I have one very big word of caution for you.  Keep your intention to reside in one of the new rentals to yourself. Blabbing around to a lot of people that you had that plan from the beginning could jeopardize your 1031 exchange because an aggressive IRS agent could classify the house as personal at the time of the exchange.  I have seen and heard of cases where people shot themselves in the foot by bragging about plans such as yours.  All it takes is one jealous person to turn you in and you’re cooked.  The decision to move into the rental has to appear to be made long after you take ownership of it.

Other than that, it sounds as if you are looking at things creatively, which is what makes the tax game so much fun.

Good luck.

Kerry Kerstetter

 

 

 

 

Posted in 1031, 121 | Comments Off on Sec. 1031 & 121

1031 of LLC Property

Posted by taxguru on May 6, 2007

Q:

Subject: Exchange Question

Dear Tax Guru,

I own a residential rental property in AZ under an LLC with a partner. We are in the process of selling it after two+ years of ownership.

Am I able to do a 1031 exchange with the proceeds of this sale into a commercial property that I am looking to invest in under a different LLC with another partner?

Thanks for your help.

A:

It depends on the official ownership title for the property. If it’s in your individual names, you can each use your share of the proceeds for whatever you want, 1031 exchange or taxable sale.

If the property’s title is in the name of the LLC, and you don’t all want to reinvest into new property, you will need to get your share out of the LLC’s name and into your own name before the disposal, so that you can do a 1031 with your share of the proceeds. This is a common event and any experienced title company or abstract attorney can handle this.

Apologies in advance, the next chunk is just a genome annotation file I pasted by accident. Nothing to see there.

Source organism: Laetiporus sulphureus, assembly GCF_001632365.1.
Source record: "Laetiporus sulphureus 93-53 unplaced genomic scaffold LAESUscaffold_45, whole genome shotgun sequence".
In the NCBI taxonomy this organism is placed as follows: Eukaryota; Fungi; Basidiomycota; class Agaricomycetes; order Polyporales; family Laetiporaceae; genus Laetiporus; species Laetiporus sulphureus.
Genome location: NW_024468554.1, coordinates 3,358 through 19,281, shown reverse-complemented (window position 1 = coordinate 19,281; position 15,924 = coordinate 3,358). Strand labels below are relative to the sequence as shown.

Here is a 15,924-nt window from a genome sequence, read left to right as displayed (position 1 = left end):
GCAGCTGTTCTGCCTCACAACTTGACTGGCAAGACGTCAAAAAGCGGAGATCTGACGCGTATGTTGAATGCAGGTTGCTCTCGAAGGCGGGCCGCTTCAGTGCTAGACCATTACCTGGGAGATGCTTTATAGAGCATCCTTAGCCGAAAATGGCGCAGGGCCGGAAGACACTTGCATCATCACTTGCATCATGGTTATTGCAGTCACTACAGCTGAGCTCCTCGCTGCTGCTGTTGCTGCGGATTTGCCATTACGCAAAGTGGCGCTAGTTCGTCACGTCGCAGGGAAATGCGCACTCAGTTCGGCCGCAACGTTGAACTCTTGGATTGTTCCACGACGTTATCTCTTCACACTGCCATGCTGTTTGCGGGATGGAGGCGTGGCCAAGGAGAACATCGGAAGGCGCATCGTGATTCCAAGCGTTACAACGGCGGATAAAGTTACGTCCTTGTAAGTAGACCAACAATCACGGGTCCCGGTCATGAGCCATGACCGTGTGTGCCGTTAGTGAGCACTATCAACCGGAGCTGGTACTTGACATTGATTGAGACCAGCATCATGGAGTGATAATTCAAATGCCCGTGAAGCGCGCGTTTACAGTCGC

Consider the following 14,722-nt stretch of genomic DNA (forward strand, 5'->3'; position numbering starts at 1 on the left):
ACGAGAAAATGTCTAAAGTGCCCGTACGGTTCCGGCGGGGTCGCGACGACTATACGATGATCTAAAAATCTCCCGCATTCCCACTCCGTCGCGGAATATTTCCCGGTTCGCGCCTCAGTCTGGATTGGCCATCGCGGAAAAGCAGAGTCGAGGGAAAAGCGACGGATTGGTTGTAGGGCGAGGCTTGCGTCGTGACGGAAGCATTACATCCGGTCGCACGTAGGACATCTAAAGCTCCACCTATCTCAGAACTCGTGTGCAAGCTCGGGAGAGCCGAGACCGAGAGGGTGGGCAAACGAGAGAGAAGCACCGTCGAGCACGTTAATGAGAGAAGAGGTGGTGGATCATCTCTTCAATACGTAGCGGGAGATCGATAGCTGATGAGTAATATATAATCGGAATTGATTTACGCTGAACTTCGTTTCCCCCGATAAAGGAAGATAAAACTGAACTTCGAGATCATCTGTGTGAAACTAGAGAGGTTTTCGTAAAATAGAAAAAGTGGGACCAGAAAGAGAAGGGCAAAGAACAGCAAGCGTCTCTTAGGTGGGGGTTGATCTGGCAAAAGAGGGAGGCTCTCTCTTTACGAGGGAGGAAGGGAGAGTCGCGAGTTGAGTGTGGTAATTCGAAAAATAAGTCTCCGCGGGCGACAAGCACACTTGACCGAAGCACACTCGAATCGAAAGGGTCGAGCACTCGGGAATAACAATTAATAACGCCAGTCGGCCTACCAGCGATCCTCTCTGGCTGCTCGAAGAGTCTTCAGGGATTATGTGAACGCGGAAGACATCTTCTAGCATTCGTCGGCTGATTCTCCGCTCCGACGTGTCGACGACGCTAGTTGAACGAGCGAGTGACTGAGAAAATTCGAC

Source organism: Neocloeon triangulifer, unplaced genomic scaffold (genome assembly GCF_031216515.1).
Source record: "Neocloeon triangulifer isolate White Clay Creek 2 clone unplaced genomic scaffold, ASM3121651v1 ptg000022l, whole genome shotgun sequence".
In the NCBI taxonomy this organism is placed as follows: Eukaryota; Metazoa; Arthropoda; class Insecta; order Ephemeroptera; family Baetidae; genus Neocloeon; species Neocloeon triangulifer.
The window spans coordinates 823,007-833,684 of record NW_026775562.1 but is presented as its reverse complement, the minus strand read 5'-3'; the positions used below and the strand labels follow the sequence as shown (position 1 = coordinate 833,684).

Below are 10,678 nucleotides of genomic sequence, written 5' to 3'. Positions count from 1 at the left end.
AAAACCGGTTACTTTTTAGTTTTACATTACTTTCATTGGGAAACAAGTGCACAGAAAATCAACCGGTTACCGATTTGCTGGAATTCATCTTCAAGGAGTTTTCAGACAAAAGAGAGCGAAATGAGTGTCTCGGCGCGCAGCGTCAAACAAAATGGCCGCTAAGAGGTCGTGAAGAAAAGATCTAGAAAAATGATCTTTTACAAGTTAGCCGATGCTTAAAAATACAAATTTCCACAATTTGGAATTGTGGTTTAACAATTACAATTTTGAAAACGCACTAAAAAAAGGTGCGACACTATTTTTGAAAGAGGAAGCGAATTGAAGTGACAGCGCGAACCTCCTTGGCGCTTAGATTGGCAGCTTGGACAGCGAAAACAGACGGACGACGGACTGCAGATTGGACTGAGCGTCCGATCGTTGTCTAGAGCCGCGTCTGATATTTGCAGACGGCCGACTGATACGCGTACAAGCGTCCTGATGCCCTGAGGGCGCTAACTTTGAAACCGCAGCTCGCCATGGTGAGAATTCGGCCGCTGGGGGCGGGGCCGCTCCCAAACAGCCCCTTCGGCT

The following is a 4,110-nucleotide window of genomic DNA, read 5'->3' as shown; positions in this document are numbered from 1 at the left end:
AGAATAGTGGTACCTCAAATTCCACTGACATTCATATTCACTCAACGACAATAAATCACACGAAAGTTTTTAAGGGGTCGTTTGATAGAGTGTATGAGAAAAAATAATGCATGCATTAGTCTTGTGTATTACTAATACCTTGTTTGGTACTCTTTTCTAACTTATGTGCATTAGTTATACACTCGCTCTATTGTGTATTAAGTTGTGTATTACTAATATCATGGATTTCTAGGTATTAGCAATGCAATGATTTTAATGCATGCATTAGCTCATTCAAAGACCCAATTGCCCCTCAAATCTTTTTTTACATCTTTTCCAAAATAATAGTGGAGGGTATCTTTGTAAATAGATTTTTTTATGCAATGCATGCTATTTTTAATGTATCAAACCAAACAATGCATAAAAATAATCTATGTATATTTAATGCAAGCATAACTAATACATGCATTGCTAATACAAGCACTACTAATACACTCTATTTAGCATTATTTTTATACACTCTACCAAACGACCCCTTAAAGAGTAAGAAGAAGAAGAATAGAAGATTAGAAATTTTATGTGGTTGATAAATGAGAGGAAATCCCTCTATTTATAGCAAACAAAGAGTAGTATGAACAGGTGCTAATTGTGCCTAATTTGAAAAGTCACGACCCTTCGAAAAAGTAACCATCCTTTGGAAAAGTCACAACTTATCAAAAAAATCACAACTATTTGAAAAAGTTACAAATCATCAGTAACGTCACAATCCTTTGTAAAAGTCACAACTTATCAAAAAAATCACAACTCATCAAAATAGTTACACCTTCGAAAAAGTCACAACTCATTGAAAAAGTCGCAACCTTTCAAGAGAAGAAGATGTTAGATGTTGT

You also need to coordinate with your and the LLC’s tax preparers to keep track of the property’s cost basis, the distribution to you, and the reporting of the 1031.

Good luck.

Kerry Kerstetter

TaxCoach Software: Are you giving your clients what they really want?

Posted in 1031, LLC | Comments Off on 1031 of LLC Property

Jointly Owned Property

Posted by taxguru on May 6, 2007

Q:

Subject: Sale of home question

Hi Tax Guru,

Found your website while browsing for an answer to my question about a sale of a home I own with my parents. Here’s the situation:

Here are the circumstances:

My brother and I own a property with my parents. We are all on title as joint tenants (1/4 undivided interest to each of us and 50% undivided interest to my parents). The house was bought in 2000, my parents supplied the down and my brother and I have payed for the mortgage and taxes since. We’ve split the deductions every year between the two of us. My parents have used this as their primary residence since 2000 while my brother and I do not. We have considered it our 2nd home as we each own our own primary residence. We are now interested in selling the home and are wondering what is the best way to reduce the tax implications for everyone. I estimate the capital gains on the home to be approximately 300K.

Since my parents use it as their primary residence, would they be able to “claim” all the capital gains (300K) or do the gains have to be divided equally among the 4 owners? If it has to be divided, is there any way to get off the title so that my parents can take advantage 500K exemption without triggering gift tax consequences for my brother and I? Any suggestions on how we can either structure the title or the sale such that taxes are minimized for all parties? My parents income is low while my brother and I are in much higher brackets if we had to pay taxes.